Part II contains the newly established text of the Pahlavi YH (in transcription) together with an English translation. The text-critical edition (in transliteration) and apparatus are included in an appendix. This edition of the Pahlavi YH must be considered the new reference point for any future work involving the text.
From the review, par. 4
Since the discussions refer to a wide range of related passages in the wider realm of Pahlavi literature, the book will be essential to consult not only for those working on other parts of the Zand, but also those engaged with Pahlavi literature in general.
I have a new article in a volume I edited with Adam Benkato for the Journal of the Royal Asiatic Society. More details on the volume will follow soon, but my article is already available on the Journal’s FirstView:
This article examines the extent of the concluding section (Y 41) of the Yasna Haptaŋhāiti in light of the manuscript evidence and the section’s divergent reception in a Middle Persian text known as the “Supplementary Texts to the Šāyest nē Šāyest” (Suppl.ŠnŠ). This investigation will entertain the possibility of an alternative ritual being described in the Suppl.ŠnŠ. Moreover, it argues that the manuscripts transmit the ritual text along with certain variations and repetitions while the descriptions of the extent of each section preserve the necessary boundaries of the text as a textual composition or unit.
چندی پیش در مطلبی کوتاه درباره زبانشناسی تاریخی، با عنوان «آیا ایرانیان آریایی هستند؟»، به پژوهشهای ژنتیک اشاره کردم. در ادامه آن نوشته این دو کتاب را با توجه به این که هر دو به ایران هم میپردازند، اینجا معرفی میکنم.
پژوهش در مورد ژنتیک، نژاد و دیانای باستانی ممکن است در ابتدا برای مطالعات ایرانشناسی و فعالیت ما در سایت BiblioIranica موضوعی فرعی به نظر برسد. اما نتایج این نوع مطالعات میتوانند نقش مهمی در درک بهتر ما از پرسشهای پیچیدهای مانند مهاجرت، رابطه خانوادههای زبانی و ملی گرایی ایرانی بازی کنند. دو کتاب زیر، این موضوعات را از دیدگاههای متفاوت مورد بحث قرار میدهند و هر دو در گوشه و کنار به ایران هم میپردازند.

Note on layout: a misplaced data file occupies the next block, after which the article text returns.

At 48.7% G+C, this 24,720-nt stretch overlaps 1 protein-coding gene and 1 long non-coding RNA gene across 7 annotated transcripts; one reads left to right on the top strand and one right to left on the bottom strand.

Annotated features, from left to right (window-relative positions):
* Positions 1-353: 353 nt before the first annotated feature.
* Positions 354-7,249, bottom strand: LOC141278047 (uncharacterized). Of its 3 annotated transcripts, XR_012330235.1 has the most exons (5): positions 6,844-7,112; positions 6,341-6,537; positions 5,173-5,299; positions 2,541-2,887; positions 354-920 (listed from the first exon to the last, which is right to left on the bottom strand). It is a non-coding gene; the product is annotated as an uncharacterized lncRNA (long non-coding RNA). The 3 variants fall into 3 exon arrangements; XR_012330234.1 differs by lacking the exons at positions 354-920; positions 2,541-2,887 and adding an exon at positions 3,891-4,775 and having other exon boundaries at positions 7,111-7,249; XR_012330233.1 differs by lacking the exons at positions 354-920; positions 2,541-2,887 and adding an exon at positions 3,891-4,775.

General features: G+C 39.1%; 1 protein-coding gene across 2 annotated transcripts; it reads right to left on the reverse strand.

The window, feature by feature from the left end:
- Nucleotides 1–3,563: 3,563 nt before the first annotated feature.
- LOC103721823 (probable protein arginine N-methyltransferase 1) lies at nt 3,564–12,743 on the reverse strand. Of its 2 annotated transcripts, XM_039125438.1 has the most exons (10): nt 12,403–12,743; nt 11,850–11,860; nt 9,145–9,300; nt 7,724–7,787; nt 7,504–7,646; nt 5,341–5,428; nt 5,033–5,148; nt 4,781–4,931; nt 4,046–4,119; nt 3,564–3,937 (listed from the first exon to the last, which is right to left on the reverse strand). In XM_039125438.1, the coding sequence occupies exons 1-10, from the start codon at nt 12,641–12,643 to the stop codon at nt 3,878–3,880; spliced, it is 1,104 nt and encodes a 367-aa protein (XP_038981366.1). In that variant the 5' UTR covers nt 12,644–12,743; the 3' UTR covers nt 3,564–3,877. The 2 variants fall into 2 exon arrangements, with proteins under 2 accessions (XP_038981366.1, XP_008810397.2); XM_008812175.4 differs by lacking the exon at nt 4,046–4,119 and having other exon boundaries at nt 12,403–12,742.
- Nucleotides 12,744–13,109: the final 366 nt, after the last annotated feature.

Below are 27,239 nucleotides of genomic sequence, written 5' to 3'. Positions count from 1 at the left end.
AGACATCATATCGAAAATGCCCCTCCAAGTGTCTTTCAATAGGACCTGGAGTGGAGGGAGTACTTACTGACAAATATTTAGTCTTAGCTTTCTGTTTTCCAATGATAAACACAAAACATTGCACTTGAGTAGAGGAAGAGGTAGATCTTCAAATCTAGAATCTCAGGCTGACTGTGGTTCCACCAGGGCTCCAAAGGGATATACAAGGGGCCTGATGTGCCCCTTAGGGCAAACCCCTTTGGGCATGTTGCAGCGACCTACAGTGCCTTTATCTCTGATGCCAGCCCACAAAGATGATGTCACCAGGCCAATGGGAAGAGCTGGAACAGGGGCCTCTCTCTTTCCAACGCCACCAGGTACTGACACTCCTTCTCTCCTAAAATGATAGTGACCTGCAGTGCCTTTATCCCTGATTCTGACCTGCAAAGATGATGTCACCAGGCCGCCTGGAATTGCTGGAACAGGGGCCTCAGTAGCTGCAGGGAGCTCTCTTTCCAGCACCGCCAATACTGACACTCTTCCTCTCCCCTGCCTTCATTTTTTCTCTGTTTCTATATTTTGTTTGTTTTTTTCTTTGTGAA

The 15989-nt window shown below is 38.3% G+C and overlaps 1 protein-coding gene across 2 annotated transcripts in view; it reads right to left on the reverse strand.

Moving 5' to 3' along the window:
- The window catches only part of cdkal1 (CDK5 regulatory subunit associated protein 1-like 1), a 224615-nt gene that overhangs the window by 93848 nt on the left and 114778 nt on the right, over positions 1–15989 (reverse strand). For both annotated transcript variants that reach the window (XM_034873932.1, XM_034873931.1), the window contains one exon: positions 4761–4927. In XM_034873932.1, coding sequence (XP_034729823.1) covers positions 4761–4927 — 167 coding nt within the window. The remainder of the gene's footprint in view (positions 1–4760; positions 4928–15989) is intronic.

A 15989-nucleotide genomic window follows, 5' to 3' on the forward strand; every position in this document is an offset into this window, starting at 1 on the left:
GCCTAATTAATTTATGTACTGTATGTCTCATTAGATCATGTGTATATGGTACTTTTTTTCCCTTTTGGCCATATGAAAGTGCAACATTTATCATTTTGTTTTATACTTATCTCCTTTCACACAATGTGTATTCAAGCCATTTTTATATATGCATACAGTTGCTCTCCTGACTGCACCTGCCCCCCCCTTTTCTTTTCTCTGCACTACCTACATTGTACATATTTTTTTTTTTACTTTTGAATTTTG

The following text first appeared on the blog of the Edinburg University Press on 4 August 2020. The original is here. I am reproducing it here without any textual alterations except some minor formatting.
On translation and exegesis in the Zoroastrian religious tradition
Zoroastrianism, now a minority faith in Iran and India, is an Iranian religion with a complex textual transmission reaching back to the remote antiquity.
The oldest layers of the surviving Zoroastrian texts are in Avestan language and commonly dated to the middle of the second millennium BCE. Exact dates and circumstances of composition, however, remain uncertain, so that little is known about the socio-political context from which these texts emerged. After two millennia of oral transmission, the texts were finally committed to writing, at a time when the language must have no longer been in active use.
Last week, I taught about Anquetil-Duperron, William Jones, the discovery of language similarity and the beginnings of IE Studies. Disciplines such as Iranian Studies or #Indology, as we know them today, would not have been possible without those efforts and contributions. I also made it a point to at least briefly discuss “genesis amnesia” and the critical examination of Oriental Studies offered by @tavak in
Some nifty and original observations by my Shervin Farridnejad on a passage in the Nērangestān, discussing the priestly duty concerning the care of xrafstars, commonly referred to as obnoxious creatures: